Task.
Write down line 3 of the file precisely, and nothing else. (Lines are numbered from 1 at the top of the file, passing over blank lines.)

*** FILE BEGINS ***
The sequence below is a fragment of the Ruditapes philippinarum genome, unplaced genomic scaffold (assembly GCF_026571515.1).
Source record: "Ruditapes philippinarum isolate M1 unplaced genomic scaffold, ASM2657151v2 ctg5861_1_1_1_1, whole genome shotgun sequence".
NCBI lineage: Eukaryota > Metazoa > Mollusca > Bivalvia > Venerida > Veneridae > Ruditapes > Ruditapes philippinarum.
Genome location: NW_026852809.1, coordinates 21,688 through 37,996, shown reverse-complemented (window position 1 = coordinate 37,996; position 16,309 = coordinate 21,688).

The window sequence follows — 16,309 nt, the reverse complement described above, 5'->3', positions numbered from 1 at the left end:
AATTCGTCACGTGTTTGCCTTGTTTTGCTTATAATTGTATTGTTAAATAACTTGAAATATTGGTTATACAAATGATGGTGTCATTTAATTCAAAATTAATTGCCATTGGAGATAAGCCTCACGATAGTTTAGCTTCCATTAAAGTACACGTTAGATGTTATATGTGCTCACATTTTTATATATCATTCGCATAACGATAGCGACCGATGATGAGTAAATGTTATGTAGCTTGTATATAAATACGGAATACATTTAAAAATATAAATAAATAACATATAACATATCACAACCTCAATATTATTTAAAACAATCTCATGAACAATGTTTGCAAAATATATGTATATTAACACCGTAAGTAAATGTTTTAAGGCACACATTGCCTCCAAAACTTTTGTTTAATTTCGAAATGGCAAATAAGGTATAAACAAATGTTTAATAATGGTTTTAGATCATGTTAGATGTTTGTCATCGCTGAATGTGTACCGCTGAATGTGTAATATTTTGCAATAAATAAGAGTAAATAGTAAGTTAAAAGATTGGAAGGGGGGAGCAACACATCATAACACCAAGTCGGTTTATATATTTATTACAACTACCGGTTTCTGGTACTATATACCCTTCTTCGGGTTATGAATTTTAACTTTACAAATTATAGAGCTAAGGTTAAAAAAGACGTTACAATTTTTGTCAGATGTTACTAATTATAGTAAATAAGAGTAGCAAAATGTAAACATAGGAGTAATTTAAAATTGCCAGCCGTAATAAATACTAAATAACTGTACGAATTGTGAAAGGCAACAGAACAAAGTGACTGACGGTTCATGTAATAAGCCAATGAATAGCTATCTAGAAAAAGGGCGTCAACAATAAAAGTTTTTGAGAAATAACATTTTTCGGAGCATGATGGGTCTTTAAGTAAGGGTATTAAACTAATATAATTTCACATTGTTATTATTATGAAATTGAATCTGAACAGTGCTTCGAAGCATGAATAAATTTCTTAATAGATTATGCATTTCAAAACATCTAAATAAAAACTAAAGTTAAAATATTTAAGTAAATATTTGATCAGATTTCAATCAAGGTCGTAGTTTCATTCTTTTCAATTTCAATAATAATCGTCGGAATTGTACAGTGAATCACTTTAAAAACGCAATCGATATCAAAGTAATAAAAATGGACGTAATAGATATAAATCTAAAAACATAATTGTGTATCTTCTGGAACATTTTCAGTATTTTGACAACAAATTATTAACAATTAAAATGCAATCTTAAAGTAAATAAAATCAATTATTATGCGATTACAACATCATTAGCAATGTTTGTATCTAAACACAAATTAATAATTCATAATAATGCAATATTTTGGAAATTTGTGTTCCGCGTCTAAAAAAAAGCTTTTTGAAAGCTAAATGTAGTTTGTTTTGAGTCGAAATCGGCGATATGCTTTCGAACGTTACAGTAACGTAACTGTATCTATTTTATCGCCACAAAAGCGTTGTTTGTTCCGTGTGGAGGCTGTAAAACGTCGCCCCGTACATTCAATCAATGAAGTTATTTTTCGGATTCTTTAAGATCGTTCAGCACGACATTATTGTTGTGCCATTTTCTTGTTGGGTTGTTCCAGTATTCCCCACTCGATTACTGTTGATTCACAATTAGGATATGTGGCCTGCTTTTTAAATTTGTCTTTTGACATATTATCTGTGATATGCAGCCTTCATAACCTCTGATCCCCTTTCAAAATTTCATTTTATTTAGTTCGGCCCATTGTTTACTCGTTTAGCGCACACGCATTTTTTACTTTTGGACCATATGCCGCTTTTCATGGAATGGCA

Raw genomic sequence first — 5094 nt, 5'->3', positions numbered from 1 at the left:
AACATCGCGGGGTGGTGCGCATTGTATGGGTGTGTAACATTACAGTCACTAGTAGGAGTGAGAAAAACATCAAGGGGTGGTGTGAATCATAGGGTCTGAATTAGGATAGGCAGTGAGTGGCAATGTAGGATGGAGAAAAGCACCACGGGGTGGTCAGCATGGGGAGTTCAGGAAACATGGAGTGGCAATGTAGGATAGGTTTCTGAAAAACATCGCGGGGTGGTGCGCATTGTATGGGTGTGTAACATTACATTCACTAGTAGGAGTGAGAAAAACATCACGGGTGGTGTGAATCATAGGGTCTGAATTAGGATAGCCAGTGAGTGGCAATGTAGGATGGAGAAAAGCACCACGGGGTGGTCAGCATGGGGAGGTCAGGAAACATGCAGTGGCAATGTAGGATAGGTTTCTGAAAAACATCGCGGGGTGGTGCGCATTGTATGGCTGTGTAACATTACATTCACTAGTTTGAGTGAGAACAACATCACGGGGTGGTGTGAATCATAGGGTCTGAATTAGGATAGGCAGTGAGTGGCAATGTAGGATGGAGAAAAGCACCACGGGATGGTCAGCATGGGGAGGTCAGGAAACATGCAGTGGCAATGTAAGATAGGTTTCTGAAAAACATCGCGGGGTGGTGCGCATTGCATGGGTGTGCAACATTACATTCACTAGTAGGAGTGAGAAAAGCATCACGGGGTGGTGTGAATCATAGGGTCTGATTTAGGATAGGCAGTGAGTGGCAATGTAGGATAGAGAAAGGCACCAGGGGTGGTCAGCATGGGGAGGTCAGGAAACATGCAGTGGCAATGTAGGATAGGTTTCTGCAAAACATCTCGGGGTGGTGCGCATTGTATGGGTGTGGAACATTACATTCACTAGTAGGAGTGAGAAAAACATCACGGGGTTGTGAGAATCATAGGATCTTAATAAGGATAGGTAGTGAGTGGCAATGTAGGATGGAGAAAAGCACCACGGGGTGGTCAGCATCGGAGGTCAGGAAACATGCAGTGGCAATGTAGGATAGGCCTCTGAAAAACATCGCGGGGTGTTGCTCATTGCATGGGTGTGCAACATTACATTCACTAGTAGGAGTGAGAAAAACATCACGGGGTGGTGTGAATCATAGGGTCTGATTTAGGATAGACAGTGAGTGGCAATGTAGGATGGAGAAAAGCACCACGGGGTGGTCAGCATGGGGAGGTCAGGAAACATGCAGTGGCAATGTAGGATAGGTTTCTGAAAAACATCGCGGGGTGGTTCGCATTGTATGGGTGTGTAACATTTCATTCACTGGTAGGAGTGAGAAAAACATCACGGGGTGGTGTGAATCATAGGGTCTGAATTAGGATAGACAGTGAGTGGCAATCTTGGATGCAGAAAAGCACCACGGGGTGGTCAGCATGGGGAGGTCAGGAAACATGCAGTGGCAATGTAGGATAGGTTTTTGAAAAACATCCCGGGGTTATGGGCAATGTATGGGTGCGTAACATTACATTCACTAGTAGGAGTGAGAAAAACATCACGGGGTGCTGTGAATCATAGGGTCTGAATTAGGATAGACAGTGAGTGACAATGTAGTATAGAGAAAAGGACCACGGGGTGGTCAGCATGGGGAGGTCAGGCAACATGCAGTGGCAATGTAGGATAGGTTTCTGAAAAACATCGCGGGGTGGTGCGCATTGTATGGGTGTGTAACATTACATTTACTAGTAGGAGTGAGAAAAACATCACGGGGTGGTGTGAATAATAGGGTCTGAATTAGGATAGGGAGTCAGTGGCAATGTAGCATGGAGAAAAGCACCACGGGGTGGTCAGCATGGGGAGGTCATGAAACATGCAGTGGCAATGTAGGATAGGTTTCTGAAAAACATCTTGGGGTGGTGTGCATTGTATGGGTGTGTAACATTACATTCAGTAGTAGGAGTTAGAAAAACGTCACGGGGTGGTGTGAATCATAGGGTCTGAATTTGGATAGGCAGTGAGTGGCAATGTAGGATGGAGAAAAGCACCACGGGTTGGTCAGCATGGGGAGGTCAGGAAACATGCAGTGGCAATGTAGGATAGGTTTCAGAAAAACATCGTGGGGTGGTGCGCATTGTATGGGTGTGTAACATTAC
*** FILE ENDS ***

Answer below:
NCBI lineage: Eukaryota > Metazoa > Mollusca > Bivalvia > Venerida > Veneridae > Ruditapes > Ruditapes philippinarum.